How a mid-market PBM modernized member services to drive its business forward
How a mid-market PBM modernized member services
How a mid-market PBM modernized member services
In a lean economy, where healthcare costs are rising alongside ever-tightening global spending trends, pharmacy benefits managers (PBMs) are looking for innovative ways to preserve margins, control costs, and differentiate themselves in a highly competitive marketplace. It’s not an easy task. Especially for an industry that has long been slow to innovate.
The daily grind of processing claims, managing networks, negotiating rebates, developing formularies, and managing utilization is complex enough, without adding wholesale process and technology changes into the mix. Where do business and IT leaders have the time to sit down together and hash out a game plan, much less identify a logical starting point? But do so, they must.
Current trends in the industry are forcing the issue. Price transparency has become the norm, forcing PBMs to reform contract strategies to be less dependent on rebates and more aligned with outcomes. Widespread consolidation by way of mergers and acquisitions have motivated a number of payers to create their own internal solutions, skirting PBMs altogether. As a result, government regulators have become more intrusive and more demanding than ever.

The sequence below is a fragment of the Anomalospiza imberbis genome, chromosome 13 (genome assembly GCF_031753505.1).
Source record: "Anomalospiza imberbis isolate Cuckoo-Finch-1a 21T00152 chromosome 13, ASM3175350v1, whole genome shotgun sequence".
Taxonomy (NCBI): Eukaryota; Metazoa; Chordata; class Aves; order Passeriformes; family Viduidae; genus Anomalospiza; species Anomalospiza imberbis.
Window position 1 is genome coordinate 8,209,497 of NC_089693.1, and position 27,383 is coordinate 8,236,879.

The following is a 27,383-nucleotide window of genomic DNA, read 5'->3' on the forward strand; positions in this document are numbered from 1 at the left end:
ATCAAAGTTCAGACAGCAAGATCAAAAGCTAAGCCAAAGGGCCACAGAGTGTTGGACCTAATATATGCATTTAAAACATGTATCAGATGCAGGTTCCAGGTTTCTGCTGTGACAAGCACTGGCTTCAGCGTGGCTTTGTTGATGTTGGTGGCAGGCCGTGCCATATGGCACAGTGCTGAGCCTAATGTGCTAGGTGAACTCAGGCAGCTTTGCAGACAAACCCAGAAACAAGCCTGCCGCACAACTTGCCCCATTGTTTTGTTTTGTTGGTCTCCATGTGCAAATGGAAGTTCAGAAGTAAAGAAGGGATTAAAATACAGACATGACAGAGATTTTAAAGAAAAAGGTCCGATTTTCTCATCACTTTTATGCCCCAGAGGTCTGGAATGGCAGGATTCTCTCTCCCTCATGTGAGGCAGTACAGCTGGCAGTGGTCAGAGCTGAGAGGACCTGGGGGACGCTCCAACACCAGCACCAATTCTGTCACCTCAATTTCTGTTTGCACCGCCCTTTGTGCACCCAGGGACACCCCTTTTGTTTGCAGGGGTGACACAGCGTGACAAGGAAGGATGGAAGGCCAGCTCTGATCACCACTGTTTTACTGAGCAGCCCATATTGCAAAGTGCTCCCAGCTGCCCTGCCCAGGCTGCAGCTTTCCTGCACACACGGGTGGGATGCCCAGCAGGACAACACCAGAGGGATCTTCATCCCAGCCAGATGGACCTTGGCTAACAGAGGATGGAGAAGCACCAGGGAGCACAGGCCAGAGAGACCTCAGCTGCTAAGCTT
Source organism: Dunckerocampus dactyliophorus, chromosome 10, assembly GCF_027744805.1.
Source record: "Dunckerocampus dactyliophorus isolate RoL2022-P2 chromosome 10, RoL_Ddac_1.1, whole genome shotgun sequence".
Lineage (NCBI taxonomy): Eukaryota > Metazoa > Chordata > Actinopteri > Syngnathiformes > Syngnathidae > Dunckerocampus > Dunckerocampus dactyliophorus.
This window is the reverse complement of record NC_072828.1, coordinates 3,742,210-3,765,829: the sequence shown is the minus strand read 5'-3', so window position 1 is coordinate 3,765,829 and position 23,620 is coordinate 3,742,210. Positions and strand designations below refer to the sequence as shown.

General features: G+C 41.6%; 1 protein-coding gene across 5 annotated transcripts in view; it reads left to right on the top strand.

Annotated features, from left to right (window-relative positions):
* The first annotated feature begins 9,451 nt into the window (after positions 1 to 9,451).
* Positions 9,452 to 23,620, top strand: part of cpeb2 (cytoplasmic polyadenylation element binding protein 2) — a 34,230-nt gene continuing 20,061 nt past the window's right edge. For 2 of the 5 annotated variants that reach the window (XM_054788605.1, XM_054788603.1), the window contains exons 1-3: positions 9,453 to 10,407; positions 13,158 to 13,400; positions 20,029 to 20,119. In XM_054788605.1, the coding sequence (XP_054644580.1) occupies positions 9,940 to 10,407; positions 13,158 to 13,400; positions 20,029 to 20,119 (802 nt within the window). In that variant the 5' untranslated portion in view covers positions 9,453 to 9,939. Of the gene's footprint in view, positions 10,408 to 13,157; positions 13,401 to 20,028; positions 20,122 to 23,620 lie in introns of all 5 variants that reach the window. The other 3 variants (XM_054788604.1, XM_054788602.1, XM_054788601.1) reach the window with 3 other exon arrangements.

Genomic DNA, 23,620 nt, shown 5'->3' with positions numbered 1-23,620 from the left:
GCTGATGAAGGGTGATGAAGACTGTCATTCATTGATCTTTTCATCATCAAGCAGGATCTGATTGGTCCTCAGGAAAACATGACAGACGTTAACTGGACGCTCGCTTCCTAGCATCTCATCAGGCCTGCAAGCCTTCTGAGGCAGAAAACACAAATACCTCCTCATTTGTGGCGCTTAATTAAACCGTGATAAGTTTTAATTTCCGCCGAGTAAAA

For a PBM to thrive in today’s current environment, it will require much more than alternative pricing and delivery schemes. To remain competitive and flush, PBMs must embrace a new way forward. One that provides an integrated user experience, reflecting what consumers have come to expect in the retail sector. One that is less reliant on manual processes and more digital in nature. One that is sustainable, nimble, and value-driven, to deliver the kind of operational efficiency a modern PBM needs to not only stand its ground in today’s complex pharmacy supply chain, but scale and grow with each emerging opportunity.
What follows is a mid-market PBM case study, presented by EXL Health, a global consulting services company that helps PBMs make sense of data to drive business forward, and ALTTRAX, a boutique consulting firm focused on the PBM industry. The case demonstrates how to effectively align business and technology concerns for improved user experience, scalability, and growth – at the speed of business.
EXL and ALTTRAX point the way